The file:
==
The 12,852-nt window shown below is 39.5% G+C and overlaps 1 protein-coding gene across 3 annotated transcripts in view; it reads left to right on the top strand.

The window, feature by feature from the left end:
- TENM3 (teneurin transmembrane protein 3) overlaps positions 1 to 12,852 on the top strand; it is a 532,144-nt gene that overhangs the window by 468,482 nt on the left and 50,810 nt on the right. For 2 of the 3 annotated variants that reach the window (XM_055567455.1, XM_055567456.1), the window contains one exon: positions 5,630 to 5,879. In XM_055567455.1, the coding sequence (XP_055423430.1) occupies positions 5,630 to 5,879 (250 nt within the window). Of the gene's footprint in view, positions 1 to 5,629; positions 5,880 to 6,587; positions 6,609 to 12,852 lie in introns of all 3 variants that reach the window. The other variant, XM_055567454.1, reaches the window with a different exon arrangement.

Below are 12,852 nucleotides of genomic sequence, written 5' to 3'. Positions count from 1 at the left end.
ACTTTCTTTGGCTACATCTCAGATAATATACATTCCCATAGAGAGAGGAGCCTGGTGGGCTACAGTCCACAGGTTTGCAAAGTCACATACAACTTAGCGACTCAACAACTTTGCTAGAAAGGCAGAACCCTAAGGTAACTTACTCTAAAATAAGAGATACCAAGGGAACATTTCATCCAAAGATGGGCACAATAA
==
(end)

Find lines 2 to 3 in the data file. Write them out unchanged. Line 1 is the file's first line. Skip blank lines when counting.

The window, feature by feature from the left end:
- TENM3 (teneurin transmembrane protein 3) overlaps positions 1 to 12,852 on the top strand; it is a 532,144-nt gene that overhangs the window by 468,482 nt on the left and 50,810 nt on the right. For 2 of the 3 annotated variants that reach the window (XM_055567455.1, XM_055567456.1), the window contains one exon: positions 5,630 to 5,879. In XM_055567455.1, the coding sequence (XP_055423430.1) occupies positions 5,630 to 5,879 (250 nt within the window). Of the gene's footprint in view, positions 1 to 5,629; positions 5,880 to 6,587; positions 6,609 to 12,852 lie in introns of all 3 variants that reach the window. The other variant, XM_055567454.1, reaches the window with a different exon arrangement.